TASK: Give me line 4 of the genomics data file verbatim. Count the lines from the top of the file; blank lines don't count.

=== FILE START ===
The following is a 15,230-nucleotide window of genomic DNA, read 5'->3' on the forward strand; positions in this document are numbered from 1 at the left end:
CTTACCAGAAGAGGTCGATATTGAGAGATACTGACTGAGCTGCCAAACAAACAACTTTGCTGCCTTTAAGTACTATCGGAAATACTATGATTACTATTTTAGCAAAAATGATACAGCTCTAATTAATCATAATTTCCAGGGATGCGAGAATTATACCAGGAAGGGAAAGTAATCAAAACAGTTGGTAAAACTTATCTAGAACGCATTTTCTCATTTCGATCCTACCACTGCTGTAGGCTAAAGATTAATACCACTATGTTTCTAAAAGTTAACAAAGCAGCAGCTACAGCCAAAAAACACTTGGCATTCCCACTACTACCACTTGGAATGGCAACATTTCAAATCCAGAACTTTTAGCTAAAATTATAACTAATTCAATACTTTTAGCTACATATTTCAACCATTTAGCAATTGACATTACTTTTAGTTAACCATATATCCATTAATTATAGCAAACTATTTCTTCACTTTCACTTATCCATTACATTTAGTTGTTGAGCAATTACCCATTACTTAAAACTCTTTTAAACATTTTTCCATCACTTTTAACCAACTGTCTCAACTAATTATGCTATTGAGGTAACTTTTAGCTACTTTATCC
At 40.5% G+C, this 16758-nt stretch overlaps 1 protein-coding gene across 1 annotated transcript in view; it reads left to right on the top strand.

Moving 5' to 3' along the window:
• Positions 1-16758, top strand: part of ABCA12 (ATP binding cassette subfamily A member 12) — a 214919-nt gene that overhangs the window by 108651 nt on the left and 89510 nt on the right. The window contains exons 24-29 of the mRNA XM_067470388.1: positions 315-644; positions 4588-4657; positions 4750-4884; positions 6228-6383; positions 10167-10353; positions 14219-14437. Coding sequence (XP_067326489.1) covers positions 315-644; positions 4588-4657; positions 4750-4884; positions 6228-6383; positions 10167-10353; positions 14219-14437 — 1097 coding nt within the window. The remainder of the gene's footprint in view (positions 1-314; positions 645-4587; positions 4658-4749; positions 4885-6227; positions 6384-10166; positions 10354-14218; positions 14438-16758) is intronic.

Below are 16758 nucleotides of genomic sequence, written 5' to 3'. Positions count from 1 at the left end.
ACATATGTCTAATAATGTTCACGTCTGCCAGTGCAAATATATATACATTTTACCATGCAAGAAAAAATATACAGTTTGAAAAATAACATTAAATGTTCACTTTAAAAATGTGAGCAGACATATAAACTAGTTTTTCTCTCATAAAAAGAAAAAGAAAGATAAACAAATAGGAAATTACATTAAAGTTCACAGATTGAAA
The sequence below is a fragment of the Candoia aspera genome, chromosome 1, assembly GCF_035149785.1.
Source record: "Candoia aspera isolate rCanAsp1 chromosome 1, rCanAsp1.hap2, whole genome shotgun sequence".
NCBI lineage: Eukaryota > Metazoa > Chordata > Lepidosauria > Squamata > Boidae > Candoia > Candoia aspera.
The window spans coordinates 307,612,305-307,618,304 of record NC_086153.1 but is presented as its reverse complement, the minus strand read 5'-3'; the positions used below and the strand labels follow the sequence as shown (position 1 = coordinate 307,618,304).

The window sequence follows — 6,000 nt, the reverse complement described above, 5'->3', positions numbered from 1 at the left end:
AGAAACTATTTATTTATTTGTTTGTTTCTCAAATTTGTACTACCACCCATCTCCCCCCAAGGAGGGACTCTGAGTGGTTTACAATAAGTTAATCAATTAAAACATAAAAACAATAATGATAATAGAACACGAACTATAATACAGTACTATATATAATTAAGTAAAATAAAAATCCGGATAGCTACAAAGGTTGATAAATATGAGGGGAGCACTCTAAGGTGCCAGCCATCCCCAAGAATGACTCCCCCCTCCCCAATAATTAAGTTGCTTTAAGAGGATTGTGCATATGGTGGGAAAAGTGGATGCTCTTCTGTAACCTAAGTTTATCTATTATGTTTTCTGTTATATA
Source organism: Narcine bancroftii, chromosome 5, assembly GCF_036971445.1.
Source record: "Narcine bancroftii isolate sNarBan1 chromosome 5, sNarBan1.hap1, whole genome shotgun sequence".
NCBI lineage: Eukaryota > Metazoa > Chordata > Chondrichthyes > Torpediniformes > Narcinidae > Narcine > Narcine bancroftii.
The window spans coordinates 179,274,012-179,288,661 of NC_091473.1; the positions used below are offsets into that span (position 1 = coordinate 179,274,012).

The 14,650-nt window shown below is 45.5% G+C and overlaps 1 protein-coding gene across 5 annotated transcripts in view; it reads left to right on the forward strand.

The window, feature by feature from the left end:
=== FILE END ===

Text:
Moving 5' to 3' along the window: